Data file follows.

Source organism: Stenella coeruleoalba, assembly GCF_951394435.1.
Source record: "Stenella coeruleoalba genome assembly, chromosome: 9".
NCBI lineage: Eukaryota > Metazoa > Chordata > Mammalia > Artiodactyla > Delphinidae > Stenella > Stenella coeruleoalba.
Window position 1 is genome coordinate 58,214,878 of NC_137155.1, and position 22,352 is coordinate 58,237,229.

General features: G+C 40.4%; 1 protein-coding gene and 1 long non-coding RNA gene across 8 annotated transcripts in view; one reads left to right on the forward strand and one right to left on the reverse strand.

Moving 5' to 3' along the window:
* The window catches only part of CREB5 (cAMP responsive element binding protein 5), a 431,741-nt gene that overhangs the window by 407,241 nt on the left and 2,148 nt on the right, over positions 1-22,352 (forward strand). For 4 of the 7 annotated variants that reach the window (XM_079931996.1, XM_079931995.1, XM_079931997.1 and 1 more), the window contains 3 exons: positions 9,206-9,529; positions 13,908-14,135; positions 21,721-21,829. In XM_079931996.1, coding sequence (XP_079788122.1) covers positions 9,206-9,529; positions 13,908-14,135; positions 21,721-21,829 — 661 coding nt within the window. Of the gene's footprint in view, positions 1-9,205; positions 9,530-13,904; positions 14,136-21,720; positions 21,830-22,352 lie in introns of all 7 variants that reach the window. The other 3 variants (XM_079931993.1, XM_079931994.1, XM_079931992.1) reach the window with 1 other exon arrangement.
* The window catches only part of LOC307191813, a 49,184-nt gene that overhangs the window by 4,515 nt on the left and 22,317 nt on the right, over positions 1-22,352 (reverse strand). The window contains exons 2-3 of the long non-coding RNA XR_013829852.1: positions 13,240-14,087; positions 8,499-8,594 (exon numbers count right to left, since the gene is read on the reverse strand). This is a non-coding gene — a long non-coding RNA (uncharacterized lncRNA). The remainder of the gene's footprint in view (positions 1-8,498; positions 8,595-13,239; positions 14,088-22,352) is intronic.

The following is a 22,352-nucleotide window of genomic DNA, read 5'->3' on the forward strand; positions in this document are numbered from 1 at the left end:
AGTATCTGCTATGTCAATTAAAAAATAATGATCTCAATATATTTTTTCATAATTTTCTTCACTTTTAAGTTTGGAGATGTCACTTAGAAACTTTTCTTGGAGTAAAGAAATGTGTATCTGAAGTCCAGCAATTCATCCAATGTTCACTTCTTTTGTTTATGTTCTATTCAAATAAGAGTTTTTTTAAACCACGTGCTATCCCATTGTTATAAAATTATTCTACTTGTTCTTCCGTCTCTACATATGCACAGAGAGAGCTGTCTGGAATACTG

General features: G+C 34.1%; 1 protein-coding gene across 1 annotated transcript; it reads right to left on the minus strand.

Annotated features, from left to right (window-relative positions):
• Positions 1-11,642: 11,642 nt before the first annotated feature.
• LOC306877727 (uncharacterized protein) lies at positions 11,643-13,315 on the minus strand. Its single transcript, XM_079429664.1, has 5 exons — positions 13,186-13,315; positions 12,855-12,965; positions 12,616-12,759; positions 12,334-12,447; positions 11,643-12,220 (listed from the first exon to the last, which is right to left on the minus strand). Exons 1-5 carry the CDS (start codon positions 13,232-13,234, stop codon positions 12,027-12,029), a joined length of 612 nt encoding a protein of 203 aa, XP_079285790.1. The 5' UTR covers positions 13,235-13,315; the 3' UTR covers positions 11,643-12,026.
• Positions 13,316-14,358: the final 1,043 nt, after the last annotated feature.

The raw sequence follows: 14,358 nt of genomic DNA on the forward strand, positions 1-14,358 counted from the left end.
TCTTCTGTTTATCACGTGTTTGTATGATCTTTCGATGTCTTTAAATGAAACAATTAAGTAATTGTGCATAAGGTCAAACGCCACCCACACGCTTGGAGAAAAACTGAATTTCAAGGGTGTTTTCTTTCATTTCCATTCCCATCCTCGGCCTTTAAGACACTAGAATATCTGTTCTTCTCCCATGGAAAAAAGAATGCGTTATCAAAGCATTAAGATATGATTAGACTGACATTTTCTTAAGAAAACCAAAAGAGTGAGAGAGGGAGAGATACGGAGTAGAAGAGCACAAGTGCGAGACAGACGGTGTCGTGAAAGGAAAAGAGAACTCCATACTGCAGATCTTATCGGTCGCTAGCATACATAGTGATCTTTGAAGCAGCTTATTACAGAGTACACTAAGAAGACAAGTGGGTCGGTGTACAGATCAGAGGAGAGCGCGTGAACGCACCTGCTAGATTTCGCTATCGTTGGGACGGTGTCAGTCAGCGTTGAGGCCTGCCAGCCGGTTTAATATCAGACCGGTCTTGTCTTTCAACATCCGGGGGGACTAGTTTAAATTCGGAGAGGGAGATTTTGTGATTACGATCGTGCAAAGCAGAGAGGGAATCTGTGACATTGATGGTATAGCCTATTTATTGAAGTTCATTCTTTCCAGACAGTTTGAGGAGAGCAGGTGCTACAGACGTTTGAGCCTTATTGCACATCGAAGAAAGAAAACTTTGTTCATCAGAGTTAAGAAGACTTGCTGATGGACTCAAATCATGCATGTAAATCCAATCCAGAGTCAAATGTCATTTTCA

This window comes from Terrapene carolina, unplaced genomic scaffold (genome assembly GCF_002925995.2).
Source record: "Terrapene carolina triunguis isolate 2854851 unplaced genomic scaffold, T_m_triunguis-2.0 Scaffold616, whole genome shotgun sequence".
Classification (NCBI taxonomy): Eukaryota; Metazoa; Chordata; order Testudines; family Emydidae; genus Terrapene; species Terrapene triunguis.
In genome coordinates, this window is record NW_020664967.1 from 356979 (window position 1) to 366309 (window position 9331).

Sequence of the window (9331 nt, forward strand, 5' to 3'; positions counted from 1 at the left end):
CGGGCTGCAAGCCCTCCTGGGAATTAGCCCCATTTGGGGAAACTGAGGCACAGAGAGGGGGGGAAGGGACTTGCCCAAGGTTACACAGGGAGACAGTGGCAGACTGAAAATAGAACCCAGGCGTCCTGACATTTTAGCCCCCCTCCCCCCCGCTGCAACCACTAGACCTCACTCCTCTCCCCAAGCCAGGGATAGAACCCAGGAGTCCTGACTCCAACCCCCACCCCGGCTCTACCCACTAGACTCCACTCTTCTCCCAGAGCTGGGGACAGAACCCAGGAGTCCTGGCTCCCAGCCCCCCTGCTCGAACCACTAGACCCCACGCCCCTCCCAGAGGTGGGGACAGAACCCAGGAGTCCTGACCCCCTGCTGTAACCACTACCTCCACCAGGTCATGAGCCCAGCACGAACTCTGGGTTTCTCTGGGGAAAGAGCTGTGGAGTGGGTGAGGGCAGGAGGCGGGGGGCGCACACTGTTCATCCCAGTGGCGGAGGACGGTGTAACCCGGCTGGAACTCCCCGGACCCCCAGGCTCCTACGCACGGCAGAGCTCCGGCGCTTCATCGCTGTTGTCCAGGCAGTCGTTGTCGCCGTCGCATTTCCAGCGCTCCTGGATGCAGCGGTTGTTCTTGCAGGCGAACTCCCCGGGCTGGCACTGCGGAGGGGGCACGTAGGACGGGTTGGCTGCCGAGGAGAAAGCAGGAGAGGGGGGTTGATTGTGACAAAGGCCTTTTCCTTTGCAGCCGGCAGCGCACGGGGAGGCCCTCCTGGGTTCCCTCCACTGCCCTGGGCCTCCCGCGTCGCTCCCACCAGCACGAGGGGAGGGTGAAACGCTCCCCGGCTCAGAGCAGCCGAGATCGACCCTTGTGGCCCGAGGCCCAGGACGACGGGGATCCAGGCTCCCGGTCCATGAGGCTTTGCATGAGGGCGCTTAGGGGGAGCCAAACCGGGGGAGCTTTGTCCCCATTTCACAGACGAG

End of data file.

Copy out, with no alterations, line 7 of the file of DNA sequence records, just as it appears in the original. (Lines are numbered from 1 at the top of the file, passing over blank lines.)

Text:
* The window catches only part of CREB5 (cAMP responsive element binding protein 5), a 431,741-nt gene that overhangs the window by 407,241 nt on the left and 2,148 nt on the right, over positions 1-22,352 (forward strand). For 4 of the 7 annotated variants that reach the window (XM_079931996.1, XM_079931995.1, XM_079931997.1 and 1 more), the window contains 3 exons: positions 9,206-9,529; positions 13,908-14,135; positions 21,721-21,829. In XM_079931996.1, coding sequence (XP_079788122.1) covers positions 9,206-9,529; positions 13,908-14,135; positions 21,721-21,829 — 661 coding nt within the window. Of the gene's footprint in view, positions 1-9,205; positions 9,530-13,904; positions 14,136-21,720; positions 21,830-22,352 lie in introns of all 7 variants that reach the window. The other 3 variants (XM_079931993.1, XM_079931994.1, XM_079931992.1) reach the window with 1 other exon arrangement.